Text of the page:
GT Voice: G7's criticism of India can hardly help resolve global food problem
Published: May 15, 2022 10:50 PM Updated: May 15, 2022 10:46 PM
File Photo: VCG
File Photo: VCG

After India banned wheat exports to guarantee domestic supply, the decision has stirred sharp criticism from agriculture ministers from the Group of Seven (G7) industrialized nations. German agriculture minister asserted if everyone starts to impose export restrictions or to close markets it "would worsen the crisis."

The military conflict between Russia and Ukraine, which together account for about 30 percent of global wheat exports, has sent shockwaves to the global market, posing a grave threat to global market food supply. Now, the agriculture ministers from G7 urge India not to ban wheat exports, then why won't G7 nations themselves move to stabilize food market supply by hiking their exports?

Clearly, G7's performance was lackluster. For instance, the US Department of Agriculture in April reduced its estimate for US exports of wheat for the year 2021-22 to 785 million bushels, the lowest level since 2015-16.

Although India is the second-largest wheat producer in the world, it accounts for only a small part of global wheat exports. By contrast, some developed economies, including the US, Canada, the EU and Australia, are among major exporters of wheat. If some Western countries decide to reduce wheat exports in the wake of a potential global food crisis, they will be in no position to criticize India, a country that faces huge pressure to secure its own food supply in order to feed its huge population.

The Ukraine crisis and particularly the West's sweeping economic sanctions imposed on Russia, are producing cascading negative effects across the global economy. This should be the real reason causing a steep rises in global market food prices and food supply shortages, which will likely push hundreds of millions of people back to poverty and lower nutrition.

Blaming India won't solve the food problem, although there is no denying that India's move to stop its wheat exports may push up wheat prices a little bit. The West just wants to shift the blame to the developing economies, including India.

In the wake of a looming food crisis, what should the developing economies do to ensure their food security? Firstly, each country needs to increase local food production and reduce reliance on imported grain.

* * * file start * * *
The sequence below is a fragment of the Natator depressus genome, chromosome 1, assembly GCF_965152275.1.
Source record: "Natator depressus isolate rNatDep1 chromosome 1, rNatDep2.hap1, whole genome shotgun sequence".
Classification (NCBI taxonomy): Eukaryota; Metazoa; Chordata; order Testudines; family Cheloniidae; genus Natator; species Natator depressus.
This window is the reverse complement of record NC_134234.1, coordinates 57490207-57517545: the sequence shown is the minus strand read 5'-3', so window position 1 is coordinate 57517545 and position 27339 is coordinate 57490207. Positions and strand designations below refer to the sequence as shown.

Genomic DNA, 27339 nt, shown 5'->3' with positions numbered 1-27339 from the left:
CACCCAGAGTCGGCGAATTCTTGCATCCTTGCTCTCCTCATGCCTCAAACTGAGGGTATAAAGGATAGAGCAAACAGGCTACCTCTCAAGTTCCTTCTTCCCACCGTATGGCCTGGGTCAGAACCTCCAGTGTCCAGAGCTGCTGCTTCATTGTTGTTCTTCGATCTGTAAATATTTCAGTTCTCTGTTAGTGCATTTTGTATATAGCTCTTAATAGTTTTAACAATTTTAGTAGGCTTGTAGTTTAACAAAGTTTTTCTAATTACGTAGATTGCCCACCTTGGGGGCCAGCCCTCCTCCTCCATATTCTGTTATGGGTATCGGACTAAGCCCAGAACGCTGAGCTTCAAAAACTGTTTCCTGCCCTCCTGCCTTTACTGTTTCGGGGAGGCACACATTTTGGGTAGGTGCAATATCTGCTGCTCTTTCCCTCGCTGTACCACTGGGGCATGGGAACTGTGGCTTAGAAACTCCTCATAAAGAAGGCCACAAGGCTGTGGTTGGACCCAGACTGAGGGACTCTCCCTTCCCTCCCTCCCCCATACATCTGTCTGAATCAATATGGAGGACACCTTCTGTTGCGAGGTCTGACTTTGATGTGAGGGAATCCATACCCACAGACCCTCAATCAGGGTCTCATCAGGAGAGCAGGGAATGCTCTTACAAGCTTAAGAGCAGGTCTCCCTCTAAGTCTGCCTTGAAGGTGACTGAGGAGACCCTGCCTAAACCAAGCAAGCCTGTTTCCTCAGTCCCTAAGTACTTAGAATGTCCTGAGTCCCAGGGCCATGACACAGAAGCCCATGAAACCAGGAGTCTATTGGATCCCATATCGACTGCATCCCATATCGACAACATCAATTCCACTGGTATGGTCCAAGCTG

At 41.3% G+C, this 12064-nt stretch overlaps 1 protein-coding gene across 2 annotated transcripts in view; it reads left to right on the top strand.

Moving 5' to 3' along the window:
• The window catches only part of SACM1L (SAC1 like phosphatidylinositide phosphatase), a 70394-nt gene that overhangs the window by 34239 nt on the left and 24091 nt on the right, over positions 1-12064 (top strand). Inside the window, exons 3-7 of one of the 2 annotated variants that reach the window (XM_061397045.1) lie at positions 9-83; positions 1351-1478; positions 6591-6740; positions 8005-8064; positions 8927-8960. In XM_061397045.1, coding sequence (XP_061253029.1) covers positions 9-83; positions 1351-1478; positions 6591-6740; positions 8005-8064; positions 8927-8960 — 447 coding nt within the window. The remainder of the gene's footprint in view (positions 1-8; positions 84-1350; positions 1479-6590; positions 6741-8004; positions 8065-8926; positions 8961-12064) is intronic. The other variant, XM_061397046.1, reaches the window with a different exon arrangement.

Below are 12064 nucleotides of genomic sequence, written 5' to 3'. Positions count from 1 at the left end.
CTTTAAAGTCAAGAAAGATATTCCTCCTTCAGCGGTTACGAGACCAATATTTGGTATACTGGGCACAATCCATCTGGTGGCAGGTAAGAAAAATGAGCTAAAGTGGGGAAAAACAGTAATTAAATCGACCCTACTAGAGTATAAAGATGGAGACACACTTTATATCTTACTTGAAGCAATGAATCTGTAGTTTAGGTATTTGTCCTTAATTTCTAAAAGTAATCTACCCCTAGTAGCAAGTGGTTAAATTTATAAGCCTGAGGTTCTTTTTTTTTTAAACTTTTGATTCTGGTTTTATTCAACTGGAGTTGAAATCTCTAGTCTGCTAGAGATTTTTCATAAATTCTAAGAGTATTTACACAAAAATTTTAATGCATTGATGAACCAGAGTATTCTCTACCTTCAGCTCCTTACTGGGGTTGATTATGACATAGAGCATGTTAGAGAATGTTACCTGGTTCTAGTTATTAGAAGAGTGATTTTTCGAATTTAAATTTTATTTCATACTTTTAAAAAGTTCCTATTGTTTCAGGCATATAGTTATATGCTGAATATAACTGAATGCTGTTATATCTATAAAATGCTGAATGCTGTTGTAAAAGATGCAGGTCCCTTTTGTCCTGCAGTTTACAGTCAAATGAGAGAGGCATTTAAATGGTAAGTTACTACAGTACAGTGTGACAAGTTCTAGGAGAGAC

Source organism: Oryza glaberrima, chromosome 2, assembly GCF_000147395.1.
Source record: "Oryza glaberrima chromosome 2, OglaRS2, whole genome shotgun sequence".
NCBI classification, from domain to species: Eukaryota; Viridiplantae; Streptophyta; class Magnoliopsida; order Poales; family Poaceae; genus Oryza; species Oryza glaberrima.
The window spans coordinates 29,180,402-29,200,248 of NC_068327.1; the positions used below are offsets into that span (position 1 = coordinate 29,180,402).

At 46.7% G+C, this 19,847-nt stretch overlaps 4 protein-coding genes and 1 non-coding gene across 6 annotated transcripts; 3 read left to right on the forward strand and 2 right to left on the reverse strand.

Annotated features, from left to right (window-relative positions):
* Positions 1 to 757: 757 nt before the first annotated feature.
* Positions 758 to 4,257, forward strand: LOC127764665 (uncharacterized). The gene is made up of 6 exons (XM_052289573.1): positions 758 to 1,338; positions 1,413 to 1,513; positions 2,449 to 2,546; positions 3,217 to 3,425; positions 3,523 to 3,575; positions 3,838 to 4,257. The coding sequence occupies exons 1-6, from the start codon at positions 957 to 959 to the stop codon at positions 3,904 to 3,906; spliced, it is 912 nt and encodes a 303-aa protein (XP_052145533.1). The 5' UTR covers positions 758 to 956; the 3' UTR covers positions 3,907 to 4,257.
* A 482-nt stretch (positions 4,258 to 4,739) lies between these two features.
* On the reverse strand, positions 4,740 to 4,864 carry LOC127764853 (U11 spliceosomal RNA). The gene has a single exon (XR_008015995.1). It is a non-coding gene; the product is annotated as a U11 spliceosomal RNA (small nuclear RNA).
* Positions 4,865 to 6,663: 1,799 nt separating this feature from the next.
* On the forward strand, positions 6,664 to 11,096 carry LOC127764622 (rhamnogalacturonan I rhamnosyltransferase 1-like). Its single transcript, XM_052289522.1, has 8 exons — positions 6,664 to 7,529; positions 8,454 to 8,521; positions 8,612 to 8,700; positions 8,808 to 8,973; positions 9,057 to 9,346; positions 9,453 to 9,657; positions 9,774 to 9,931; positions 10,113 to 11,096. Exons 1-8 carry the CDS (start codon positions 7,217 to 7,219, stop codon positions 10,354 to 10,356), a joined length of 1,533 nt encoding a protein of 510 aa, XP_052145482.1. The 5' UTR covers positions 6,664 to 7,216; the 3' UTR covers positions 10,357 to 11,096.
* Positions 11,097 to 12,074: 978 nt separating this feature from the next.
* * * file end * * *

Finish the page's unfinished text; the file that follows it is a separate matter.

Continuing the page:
As a major food consumer, China has also felt the pinch of growing food prices that remind us of the need to ramp up grain output. Since the beginning of April, the Chinese government has implemented a series of policies to ensure spring farming by clearing blockages in the distribution channel of agricultural materials and flow of personnel as the country combats its worst COVID-19 outbreak in two years.

And, developing countries need to strengthen their cooperation to tackle food shortage. For decades, the US and its allies have striven to preserve their global dominance and maintain an international order that best serves their own interests. As a result, the interests of the developing countries often take a back seat.

However, the developing countries now have a strong incentive to take firm action, because they always suffer more from a food crisis than the developed countries. The looming global food crisis has actually given China and some other developing countries the opportunity to strengthen cooperation to ensure their food security and protect their own interests.

Steered by the US, the existing global economic system give unjustified privileges to Western countries to purse their interests at the expense of many developing countries. Only by strengthening cooperation and partnership by themselves, can the developing economies change their disadvantaged position.

We don't know whether the looming food crisis will end up with the developing countries including India, China and other countries to play a bigger role in the global food supply chain. The G7 countries are welcome to join the efforts in tackling the global food crisis, but what is needed is concrete action, instead of criticism towards India and other developing countries.